If you live in a subscription type fire prevention area, its your duty to make the choice to pay.
    What? You mean there are places that don't have municipal fire protection? But I pay a tax for fire protection! It says so right here on my tax bill! What's this "subscription" thing you're talking about?

    While we can't rule out the very real possibility that the homeowner in question did, indeed, know about the subscription arrangement and thus chose to roll the dice by not paying up, it still comes down to who told them? Neighbors? The county? The previous property owner? Did R/M send them something in the mail, or maybe come knocking on their door to explain the situation? Is there a sign next to the road entering the area?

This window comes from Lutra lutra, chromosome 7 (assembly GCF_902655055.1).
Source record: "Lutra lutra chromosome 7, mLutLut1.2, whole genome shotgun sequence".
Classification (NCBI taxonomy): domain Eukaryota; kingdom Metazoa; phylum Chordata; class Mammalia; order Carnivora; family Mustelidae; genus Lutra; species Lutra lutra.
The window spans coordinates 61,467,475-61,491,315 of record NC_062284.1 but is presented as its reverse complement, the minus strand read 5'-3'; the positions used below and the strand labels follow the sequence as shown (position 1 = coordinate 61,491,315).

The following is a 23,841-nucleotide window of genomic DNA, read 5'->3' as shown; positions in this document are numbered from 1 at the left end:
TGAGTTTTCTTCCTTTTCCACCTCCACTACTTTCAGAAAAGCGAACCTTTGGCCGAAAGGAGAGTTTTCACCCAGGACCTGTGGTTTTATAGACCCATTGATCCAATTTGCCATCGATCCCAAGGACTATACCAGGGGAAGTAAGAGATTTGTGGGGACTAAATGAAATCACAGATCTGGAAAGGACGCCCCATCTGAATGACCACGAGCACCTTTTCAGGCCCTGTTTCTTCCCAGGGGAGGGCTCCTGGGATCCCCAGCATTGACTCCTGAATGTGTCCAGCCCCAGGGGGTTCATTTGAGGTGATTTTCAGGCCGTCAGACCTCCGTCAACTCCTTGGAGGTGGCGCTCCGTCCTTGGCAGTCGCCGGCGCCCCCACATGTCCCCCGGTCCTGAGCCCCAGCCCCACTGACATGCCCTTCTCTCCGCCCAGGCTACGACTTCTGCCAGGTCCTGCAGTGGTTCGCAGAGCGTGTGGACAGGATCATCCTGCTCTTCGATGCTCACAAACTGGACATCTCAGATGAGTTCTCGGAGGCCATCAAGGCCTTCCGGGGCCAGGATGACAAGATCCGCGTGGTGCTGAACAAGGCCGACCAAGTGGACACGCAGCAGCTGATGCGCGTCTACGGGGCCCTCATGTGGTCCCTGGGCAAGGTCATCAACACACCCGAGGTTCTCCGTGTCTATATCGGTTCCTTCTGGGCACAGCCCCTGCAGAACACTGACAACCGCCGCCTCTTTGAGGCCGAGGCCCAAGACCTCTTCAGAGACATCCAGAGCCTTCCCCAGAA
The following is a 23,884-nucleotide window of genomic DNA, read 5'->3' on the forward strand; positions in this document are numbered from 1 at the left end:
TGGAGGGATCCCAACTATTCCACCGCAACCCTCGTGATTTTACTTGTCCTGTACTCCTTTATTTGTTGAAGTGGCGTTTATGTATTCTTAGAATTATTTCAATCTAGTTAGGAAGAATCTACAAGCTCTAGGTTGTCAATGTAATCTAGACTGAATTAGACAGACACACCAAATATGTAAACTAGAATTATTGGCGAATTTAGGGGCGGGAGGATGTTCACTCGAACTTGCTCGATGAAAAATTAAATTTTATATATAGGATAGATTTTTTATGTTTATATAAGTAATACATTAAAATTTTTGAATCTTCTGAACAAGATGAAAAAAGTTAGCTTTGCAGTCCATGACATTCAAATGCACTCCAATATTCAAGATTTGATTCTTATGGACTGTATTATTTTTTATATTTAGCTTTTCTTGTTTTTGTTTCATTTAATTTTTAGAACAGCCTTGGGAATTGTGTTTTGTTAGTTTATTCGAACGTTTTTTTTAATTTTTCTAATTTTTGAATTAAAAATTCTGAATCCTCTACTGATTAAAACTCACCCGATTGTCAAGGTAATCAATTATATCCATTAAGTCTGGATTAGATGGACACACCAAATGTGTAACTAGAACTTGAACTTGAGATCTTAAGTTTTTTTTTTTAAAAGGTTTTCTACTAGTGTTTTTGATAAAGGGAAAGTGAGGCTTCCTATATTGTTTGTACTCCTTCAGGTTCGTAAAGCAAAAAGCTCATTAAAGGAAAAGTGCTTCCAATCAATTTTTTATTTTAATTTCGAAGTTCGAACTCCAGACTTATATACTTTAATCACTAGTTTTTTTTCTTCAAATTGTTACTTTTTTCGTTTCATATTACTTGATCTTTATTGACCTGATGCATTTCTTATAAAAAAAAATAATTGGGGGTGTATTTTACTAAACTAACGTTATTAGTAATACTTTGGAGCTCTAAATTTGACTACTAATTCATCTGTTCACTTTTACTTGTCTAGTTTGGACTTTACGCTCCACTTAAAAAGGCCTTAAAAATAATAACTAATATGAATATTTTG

It strikes me as ironic that less than 20 miles from one of the more progressive fire departments in the country, there are homes with zero municipal fire protection.

    Yes, the homeowner should have been aware of the need for a subscription. The big question is why he should even have to worry about it...

    Keep in mind, too, that R/M stands to make out like a bandit on this (assuming they collect). If the home owner had paid the subscription fee, they'd have gotten (wait for it) $500. Twenty grand worth of manpower and equipment for a measly $500. Far better, from a business standpoint, to nail the non-subscribers than to collect the fee.
    Last edited by tree68; 11-13-2013 at 05:21 PM.